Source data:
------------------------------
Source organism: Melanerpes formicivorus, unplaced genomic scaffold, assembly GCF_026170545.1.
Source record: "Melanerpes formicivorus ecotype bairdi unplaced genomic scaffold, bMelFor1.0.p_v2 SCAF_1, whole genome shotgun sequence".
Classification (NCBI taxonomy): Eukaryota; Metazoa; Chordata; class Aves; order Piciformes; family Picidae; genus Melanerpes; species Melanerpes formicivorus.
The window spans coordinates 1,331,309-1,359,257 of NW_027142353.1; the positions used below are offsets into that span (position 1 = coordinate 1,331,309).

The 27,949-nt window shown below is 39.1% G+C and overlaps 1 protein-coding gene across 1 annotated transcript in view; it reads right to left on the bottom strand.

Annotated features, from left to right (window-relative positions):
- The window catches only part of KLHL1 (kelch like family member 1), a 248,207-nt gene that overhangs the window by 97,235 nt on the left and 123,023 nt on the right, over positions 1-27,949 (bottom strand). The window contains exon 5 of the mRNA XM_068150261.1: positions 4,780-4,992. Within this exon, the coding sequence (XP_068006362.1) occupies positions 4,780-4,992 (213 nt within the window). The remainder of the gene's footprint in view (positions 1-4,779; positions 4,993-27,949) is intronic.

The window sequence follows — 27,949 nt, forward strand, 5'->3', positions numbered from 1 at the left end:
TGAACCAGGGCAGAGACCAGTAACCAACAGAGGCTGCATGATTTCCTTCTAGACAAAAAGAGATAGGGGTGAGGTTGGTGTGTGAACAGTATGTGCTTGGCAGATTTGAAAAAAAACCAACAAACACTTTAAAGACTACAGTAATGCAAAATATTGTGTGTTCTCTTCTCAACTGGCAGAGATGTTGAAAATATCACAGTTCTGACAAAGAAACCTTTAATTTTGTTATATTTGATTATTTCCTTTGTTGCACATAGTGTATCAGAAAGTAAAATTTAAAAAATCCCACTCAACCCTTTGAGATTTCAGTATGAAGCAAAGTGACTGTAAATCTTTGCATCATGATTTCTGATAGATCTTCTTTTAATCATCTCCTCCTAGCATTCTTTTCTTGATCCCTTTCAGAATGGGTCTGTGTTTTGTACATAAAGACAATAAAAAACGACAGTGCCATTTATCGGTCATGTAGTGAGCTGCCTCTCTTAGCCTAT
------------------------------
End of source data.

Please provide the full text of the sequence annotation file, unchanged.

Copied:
Source organism: Melanerpes formicivorus, unplaced genomic scaffold, assembly GCF_026170545.1.
Source record: "Melanerpes formicivorus ecotype bairdi unplaced genomic scaffold, bMelFor1.0.p_v2 SCAF_1, whole genome shotgun sequence".
Classification (NCBI taxonomy): Eukaryota; Metazoa; Chordata; class Aves; order Piciformes; family Picidae; genus Melanerpes; species Melanerpes formicivorus.
The window spans coordinates 1,331,309-1,359,257 of NW_027142353.1; the positions used below are offsets into that span (position 1 = coordinate 1,331,309).

The 27,949-nt window shown below is 39.1% G+C and overlaps 1 protein-coding gene across 1 annotated transcript in view; it reads right to left on the bottom strand.

Annotated features, from left to right (window-relative positions):
- The window catches only part of KLHL1 (kelch like family member 1), a 248,207-nt gene that overhangs the window by 97,235 nt on the left and 123,023 nt on the right, over positions 1-27,949 (bottom strand). The window contains exon 5 of the mRNA XM_068150261.1: positions 4,780-4,992. Within this exon, the coding sequence (XP_068006362.1) occupies positions 4,780-4,992 (213 nt within the window). The remainder of the gene's footprint in view (positions 1-4,779; positions 4,993-27,949) is intronic.

The window sequence follows — 27,949 nt, forward strand, 5'->3', positions numbered from 1 at the left end:
TGAACCAGGGCAGAGACCAGTAACCAACAGAGGCTGCATGATTTCCTTCTAGACAAAAAGAGATAGGGGTGAGGTTGGTGTGTGAACAGTATGTGCTTGGCAGATTTGAAAAAAAACCAACAAACACTTTAAAGACTACAGTAATGCAAAATATTGTGTGTTCTCTTCTCAACTGGCAGAGATGTTGAAAATATCACAGTTCTGACAAAGAAACCTTTAATTTTGTTATATTTGATTATTTCCTTTGTTGCACATAGTGTATCAGAAAGTAAAATTTAAAAAATCCCACTCAACCCTTTGAGATTTCAGTATGAAGCAAAGTGACTGTAAATCTTTGCATCATGATTTCTGATAGATCTTCTTTTAATCATCTCCTCCTAGCATTCTTTTCTTGATCCCTTTCAGAATGGGTCTGTGTTTTGTACATAAAGACAATAAAAAACGACAGTGCCATTTATCGGTCATGTAGTGAGCTGCCTCTCTTAGCCTAT